OK, maybe you worked that out. It's not something that would baffle Stephen Hawking. What I meant was, he wasn't just Mr Gudekunst. He was the Mr Gudekunst. The Regional Director of Education, Central Queensland, Australia.
do you get the picture? Mrs Dart wasn't just an upstart Assistant Teacher; she was the daughter of the man who held in his hands the future of every teacher in the region. He could have you transferred to Barmundoo or Springsure practically on the next mail train.
And this, needless to say but I will anyway, included the future of Mr Reddy, whose decision it was to teach us Social Studies via a horse race instead of our singing class - against the curtly indicated opinion of Mrs Dart.
I remember being surprised, probably because the Headmaster's decisions or word for the period of our entire schooling were not to be challenged, or even queried. This wasn't exactly a throwing down of the gauntlet, but for me it was a bit of a shock that anyone should express even minor dissent towards one who was to be obeyed without question, by everyone, including a much younger teacher.
I hasten to add that Mrs Dart was a much-loved teacher and a very good one, with the highest educational standards, and I'm not suggesting for one moment that she might run off to her daddy with tales of unsound teaching practices at Calliope State School. But she did have a somewhat derisory look on her face, whereas Mr Reddy's was rather crestfallen.
It was a bit like bringing home hard-centred chocolates and then remembering that the preferred model was the soft ones. But, he couldn't go back on his word, not without losing face on all counts, so the little kids filed in, sat on the floor, and listened in like the rest of us.
Mrs Dart stood at the back of the room, arms folded, until the race was over. After it finished, Mr Reddy switched over quickly to the Music for Schools broadcast. We caught up with the song we were learning in next to no time. Mrs Dart was mollified and good humour was restored.
* * *
I don't really know what a two-mile horse race meant to the First Graders, as the first Melbourne Cup I remember clearly was won by Rising Fast, in 1954, when I was seven. I recall, with astounding clarity, the winners every year up to 1979, Astounding to me now, that is. Thereafter they're a jumble and some winners I've forgotten pretty much altogether, especially the most recent ones. I'm struggling to drag back to memory the winner just four days ago, except the last three letters are 'den,' like my name.
So, I find it interesting that this race meant something special to just about everyone in the country in those days, and just as much to us rural folks as to townies. Maybe it meant even more to us, as there weren't that many national events we could all share in simultaneously all around the country for precisely three minutes. The fact that we do it frequently now makes us appreciate less what that meant to us then.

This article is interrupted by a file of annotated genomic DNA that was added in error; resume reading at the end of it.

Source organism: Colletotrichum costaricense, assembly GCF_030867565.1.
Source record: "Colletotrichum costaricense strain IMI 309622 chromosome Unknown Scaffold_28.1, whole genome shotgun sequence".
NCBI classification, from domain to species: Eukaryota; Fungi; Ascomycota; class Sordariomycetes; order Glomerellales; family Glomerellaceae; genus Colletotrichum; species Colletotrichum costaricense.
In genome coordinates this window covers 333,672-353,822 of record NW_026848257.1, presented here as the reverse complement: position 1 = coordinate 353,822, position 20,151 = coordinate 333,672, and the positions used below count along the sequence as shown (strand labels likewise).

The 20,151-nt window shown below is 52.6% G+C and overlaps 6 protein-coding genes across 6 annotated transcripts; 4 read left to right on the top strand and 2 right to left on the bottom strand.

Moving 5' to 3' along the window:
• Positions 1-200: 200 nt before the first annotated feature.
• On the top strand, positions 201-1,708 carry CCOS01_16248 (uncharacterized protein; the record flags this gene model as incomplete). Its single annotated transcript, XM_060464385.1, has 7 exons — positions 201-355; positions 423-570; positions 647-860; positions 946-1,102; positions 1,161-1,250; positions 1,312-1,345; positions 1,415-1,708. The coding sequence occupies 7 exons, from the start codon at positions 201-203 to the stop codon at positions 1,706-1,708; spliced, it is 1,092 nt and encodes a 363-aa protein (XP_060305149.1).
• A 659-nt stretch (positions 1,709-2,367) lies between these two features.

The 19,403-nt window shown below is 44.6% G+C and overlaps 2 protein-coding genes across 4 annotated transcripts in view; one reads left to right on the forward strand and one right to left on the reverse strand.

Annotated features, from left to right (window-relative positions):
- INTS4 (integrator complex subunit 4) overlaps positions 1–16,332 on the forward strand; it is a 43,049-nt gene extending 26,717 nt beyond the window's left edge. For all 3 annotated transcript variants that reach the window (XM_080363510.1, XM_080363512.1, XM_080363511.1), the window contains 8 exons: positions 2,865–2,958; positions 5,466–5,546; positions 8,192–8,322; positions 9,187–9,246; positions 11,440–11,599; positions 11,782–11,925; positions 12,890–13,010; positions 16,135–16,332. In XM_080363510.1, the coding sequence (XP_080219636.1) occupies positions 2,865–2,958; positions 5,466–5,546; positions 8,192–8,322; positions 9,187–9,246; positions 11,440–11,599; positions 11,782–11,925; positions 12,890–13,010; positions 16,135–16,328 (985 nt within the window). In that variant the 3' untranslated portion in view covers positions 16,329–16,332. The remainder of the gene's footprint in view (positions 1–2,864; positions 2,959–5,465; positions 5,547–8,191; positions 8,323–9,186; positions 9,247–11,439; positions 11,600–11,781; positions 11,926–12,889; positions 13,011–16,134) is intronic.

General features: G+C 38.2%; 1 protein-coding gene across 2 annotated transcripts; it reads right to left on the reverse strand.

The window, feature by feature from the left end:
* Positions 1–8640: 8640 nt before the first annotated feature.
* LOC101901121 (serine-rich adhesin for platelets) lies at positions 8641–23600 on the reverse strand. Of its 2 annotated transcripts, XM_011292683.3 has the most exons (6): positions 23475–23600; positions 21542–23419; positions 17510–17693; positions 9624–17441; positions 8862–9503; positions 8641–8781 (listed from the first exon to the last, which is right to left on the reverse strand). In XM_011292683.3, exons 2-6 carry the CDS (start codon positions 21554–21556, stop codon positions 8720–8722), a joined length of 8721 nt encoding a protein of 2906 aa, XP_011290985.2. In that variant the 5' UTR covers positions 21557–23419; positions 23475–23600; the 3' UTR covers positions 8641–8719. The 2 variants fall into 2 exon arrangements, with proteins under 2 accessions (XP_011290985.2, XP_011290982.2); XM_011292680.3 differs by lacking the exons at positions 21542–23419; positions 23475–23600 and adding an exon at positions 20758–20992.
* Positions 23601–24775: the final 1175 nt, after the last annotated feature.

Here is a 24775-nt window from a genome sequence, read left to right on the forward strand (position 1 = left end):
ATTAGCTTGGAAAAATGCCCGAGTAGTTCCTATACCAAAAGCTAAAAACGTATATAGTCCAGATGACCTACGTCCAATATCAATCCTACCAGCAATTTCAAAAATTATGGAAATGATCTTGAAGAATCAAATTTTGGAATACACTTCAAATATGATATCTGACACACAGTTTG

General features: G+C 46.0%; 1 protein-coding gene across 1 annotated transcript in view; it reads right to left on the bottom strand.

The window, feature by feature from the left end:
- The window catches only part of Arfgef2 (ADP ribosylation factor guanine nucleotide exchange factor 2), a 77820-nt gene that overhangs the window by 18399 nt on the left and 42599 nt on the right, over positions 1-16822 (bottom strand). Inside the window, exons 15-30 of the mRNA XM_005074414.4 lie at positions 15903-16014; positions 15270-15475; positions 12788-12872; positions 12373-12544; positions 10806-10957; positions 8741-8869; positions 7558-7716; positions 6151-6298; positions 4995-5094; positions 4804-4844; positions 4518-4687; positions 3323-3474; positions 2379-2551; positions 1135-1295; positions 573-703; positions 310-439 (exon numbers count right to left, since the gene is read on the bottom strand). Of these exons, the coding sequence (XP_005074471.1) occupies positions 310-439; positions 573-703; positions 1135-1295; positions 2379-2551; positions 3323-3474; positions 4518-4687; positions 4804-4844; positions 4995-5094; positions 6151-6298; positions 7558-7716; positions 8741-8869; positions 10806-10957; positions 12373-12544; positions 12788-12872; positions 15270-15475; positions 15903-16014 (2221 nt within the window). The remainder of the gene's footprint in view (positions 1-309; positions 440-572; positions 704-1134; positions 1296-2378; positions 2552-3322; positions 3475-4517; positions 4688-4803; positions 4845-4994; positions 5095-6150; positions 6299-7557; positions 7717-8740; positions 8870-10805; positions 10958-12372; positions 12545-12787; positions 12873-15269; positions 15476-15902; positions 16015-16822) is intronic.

It's like Halloween to the Americans - you have to be part of the tradition to really get it. The race might still 'stop the nation', but I reckon it's just not the same.
Oh, I meant to say - Mr Reddy won with his bet on Macdougal that year, and his teaching career was in no way affected by his choice of programmes on that first Tuesday in November 1959. We learned to sing "Kalinka" in any case, so really we had our cake and ate it too.
Footnote on Mr Gudekunst:
Mr Gudekunst was a regular visitor to schools and we saw him quite often, especially on High School Speech nights. He had silvery-grey hair, a pleasant tanned face and good sense of humour. He had a stock of 'safe' jokes for high school speech nights - ones that wouldn't offend anyone, which puts them in the same category as those riddles in Christmas bon-bon crackers.
One I remember, because he accidentally told it on two separate occasions, was this:
A young mother took her baby to the doctor.
'I don't know what's wrong with him,' she said, 'He's got grey hair.'
'Madame,' said the doctor after a quick examination of the baby, 'I can tell you what's wrong. You've been powdering the wrong end!'
Oh, how we laughed. For some reason we firmly believed it always paid to laugh at the Regional Director's jokes, though for the life of me I have no idea why we thought it mattered.
As I'm sure Colvinius would tell you, he had a housemaster who had one joke, which he told regularly. Sadly, it wasn't a good joke. This is how it went: What's the Pope's telephone number? VAT 69.ReplyDelete
Of course, it doesn't even make sense any more, now that telephone numbers don't include letters, but, even when they did, it was not a joke that prompted whatever was the contemporary equivalent of 'lol'
The oldies may appreciate it as a groaner. Oddly enough, they use words like that on phones these days for people to remember some more complicated number - if they register the right word/number combo in time.ReplyDelete
Trouble is, phone numbers are so long now you'd need half the alphabet - or else if its important enough, it's stored on the phone of the interested party!
Either way, it would be a bit of an uphill battle for the housemaster, who, I suspect, has long ceased to be in a position to tell it.
He lives on in my mind - and, probably less fondly (or maybe more) - in Colvinius'sReplyDelete